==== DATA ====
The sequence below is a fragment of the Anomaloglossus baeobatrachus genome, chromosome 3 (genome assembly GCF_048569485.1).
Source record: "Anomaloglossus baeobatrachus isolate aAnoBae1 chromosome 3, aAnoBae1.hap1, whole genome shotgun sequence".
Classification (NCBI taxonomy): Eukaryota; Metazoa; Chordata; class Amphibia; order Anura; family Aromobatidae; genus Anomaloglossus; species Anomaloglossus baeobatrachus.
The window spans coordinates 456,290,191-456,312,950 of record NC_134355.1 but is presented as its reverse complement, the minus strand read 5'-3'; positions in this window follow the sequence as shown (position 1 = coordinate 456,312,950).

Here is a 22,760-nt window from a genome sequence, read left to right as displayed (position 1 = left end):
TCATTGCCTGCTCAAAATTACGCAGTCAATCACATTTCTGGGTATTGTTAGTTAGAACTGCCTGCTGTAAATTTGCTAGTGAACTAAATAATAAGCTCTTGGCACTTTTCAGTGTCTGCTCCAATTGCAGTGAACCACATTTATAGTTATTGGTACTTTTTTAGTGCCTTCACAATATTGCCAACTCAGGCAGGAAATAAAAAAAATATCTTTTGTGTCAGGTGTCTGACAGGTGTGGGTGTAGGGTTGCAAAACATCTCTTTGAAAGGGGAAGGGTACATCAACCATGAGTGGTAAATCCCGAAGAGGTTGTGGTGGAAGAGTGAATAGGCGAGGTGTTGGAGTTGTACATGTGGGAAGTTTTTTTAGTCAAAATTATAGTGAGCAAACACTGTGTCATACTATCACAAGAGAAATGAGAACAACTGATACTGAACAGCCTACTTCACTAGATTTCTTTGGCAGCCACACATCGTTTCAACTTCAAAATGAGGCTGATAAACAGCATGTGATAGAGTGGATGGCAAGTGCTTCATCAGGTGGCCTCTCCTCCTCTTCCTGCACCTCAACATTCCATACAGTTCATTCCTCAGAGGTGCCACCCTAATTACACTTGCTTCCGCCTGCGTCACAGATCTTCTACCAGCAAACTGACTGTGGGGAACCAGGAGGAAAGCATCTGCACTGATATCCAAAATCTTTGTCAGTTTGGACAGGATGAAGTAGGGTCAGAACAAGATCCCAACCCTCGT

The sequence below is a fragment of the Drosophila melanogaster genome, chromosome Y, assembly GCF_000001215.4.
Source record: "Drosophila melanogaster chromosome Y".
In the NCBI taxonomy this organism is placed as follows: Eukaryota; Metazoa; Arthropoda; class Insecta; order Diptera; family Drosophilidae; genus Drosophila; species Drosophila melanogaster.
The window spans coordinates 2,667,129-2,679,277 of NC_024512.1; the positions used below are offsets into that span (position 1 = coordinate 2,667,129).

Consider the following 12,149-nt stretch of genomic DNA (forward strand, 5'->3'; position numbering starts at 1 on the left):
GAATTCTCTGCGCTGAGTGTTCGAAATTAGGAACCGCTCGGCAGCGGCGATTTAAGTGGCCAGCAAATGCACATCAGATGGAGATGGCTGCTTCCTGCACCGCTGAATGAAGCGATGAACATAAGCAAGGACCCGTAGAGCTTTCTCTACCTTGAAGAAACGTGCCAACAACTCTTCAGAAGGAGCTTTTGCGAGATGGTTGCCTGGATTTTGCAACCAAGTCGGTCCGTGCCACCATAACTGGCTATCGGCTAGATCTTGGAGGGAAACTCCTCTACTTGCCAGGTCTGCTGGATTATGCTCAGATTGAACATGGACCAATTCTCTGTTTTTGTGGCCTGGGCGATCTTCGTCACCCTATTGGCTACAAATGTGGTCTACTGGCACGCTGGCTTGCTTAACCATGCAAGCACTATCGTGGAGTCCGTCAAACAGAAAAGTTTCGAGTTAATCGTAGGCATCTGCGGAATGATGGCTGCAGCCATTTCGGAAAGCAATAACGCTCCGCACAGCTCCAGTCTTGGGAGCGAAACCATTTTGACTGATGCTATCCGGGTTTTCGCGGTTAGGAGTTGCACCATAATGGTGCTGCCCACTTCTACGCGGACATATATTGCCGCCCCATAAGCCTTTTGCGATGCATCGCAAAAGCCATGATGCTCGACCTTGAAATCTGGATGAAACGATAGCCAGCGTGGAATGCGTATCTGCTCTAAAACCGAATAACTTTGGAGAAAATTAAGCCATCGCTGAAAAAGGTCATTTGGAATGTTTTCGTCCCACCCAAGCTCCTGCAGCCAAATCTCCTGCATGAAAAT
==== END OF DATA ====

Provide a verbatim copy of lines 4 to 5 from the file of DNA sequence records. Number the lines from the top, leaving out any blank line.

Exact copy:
The window spans coordinates 456,290,191-456,312,950 of record NC_134355.1 but is presented as its reverse complement, the minus strand read 5'-3'; positions in this window follow the sequence as shown (position 1 = coordinate 456,312,950).

Here is a 22,760-nt window from a genome sequence, read left to right as displayed (position 1 = left end):